1. Can receiving a COVID-19 vaccine cause you to be magnetic?
Receiving a COVID-19 vaccine will not make you magnetic, including at the site of vaccination which is usually your arm. COVID-19 vaccines do not contain ingredients that can produce an electromagnetic field at the site of your injection. All COVID-19 vaccines are free from metals.
Learn more about the ingredients in the COVID-19 vaccinations authorized for use in the United States.
2. Do any of the COVID-19 vaccines authorized for use in the United States shed or release any of their components?
Vaccine shedding is the term used to describe the release or discharge of any of the vaccine components in or outside of the body. Vaccine shedding can only occur when a vaccine contains a weakened version of the virus. None of the vaccines authorized for use in the U.S. contain a live virus. mRNA and viral vector vaccines are the two types of currently authorized COVID-19 vaccines available.
Learn more about mRNA and viral vector COVID-19 vaccines.
3. Is it safe for me to get a COVID-19 vaccine if I would like to have a baby one day?
If you are trying to become pregnant now or want to get pregnant in the future, you may get a COVID-19 vaccine when one is available to you.
There is currently no evidence that COVID-19 vaccination causes any problems with pregnancy, including the development of the placenta. In addition, there is no evidence that female or male fertility problems are a side effect of any vaccine, including COVID-19 vaccines.
The COVID-19 vaccine encourages the body to create copies of the spike protein found on the coronavirus’s surface. This “teaches” the body’s immune system to fight the virus that has that specific spike protein on it.
Confusion arose when a false report surfaced on social media, saying that the spike protein on this coronavirus was the same as another spike protein called syncitin-1 that is involved in the growth and attachment of the placenta during pregnancy. The false report said that getting the COVID-19 vaccine would cause a woman’s body to fight this different spike protein and affect her fertility. The two spike proteins are completely different and distinct, and getting the COVID-19 vaccine will not affect the fertility of women who are seeking to become pregnant, including through in vitro fertilization methods. During the Pfizer vaccine tests, 23 women volunteers involved in the study became pregnant, and the only one who suffered a pregnancy loss had not received the actual vaccine, but a placebo. Learn more about coronavirus and pregnancy.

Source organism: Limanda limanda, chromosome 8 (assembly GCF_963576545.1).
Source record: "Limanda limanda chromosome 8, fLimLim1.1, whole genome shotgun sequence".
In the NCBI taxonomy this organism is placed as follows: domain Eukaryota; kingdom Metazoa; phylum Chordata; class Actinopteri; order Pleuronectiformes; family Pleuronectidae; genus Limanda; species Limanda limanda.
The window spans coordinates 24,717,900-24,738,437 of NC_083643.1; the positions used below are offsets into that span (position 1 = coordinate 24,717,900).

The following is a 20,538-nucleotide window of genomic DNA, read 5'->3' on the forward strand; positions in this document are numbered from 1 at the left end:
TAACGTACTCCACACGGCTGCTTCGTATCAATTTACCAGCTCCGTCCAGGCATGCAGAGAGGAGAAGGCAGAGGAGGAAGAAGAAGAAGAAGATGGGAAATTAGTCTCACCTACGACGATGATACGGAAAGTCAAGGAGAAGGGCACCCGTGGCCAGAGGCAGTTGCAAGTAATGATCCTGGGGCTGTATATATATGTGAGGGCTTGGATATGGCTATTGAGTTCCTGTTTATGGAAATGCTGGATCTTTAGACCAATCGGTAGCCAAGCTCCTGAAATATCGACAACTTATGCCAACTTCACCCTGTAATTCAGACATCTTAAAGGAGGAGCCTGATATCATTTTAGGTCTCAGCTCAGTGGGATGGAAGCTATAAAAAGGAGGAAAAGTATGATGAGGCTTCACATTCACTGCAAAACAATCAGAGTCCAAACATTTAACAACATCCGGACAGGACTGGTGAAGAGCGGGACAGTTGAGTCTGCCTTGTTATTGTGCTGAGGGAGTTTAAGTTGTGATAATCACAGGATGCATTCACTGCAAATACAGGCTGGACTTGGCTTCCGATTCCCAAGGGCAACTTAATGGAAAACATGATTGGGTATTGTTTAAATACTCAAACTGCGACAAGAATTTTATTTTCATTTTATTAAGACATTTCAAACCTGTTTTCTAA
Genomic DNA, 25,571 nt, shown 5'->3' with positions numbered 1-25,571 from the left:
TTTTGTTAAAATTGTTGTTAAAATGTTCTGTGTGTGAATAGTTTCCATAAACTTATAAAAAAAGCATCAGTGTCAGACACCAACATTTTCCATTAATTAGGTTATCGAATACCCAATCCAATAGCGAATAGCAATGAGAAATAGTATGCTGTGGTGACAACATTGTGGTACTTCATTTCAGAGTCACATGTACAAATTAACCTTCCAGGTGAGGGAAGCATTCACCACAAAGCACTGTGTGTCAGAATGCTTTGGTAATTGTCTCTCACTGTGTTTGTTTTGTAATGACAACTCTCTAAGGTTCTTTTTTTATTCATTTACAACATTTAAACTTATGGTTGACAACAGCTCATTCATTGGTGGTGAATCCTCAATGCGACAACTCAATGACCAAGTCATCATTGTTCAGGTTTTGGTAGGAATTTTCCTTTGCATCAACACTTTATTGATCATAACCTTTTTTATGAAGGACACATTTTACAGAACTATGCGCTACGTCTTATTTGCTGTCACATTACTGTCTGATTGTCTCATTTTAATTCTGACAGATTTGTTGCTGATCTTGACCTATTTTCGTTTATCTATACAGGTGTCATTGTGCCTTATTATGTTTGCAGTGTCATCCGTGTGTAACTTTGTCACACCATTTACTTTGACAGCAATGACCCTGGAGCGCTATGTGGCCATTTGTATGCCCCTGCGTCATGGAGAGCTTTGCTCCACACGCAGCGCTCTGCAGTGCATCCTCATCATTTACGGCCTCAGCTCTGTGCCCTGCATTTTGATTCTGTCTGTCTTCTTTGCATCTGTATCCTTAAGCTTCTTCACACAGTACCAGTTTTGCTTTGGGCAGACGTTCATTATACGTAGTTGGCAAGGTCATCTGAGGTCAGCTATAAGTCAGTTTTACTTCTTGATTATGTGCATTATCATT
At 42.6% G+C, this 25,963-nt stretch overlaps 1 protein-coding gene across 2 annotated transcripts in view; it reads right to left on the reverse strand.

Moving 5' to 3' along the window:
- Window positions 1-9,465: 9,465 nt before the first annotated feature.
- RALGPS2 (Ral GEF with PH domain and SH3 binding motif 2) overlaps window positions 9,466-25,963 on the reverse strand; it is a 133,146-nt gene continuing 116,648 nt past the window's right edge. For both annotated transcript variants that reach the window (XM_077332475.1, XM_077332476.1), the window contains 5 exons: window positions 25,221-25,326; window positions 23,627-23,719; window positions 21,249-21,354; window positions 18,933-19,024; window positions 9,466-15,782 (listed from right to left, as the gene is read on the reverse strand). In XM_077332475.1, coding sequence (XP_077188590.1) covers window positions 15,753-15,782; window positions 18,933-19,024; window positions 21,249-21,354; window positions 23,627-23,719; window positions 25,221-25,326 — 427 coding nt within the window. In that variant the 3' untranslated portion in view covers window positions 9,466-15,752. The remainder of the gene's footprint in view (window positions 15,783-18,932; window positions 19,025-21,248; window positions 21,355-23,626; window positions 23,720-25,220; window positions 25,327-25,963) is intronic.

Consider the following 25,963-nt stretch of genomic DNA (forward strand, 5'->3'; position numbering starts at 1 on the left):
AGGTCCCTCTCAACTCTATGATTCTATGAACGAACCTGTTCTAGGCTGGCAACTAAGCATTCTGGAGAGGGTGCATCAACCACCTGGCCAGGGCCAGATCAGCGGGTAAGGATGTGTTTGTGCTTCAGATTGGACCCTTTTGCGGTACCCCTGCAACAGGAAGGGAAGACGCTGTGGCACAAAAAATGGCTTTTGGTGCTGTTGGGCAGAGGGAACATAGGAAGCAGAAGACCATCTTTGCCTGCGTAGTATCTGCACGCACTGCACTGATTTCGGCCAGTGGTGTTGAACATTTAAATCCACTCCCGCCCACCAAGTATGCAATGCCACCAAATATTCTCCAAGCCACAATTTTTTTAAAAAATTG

4. Will a COVID-19 vaccine alter my DNA?
COVID-19 vaccines do not change or interact with your DNA in any way. Both mRNA and viral vector COVID-19 vaccines deliver instructions (genetic material) to our cells to start building protection against the virus that causes COVID-19. However, the material never enters the nucleus of the cell, which is where our DNA is kept.
None of the authorized and recommended COVID-19 vaccines cause you to test positive on viral tests, which are used to see if you have a current infection.
If your body develops an immune response to vaccination, which is the goal, you may test positive on some antibody tests. Antibody tests indicate you had a previous infection and that you may have some level of protection against the virus.
Learn more about the possibility of COVID-19 illness after vaccination
6. Is the COVID-19 vaccine safe?
COVID-19 vaccines are safe and effective.
Millions of people in the United States have received COVID-19 vaccines under the most intense safety monitoring in U.S. history. Over 342 million doses of COVID-19 vaccine have been given in the United States from December 14, 2020, through July 26, 2021.
COVID-19 vaccines are safe and effective. COVID-19 vaccines were evaluated in tens of thousands of participants in clinical trials. The vaccines met the Food and Drug Administration’s (FDA) rigorous scientific standards for safety, effectiveness, and manufacturing quality needed to support emergency use authorization (EUA). Learn more about EUAs here: https://youtu.be/iGkwaESsGBQ
As of July 2021, the FDA granted Pfizer and BioNTech a Priority Review which will allow the FDA to approve the Pfizer COVID vaccine by January 2022.
7. If I’ve already had the COVID-19 virus, do I need a vaccine?
People who have gotten sick with COVID-19 may still benefit from getting vaccinated. Due to the severe health risks associated with COVID-19 and the fact that re-infection with COVID-19 is possible, people may be advised to get a COVID-19 vaccine even if they have been sick with COVID-19 before.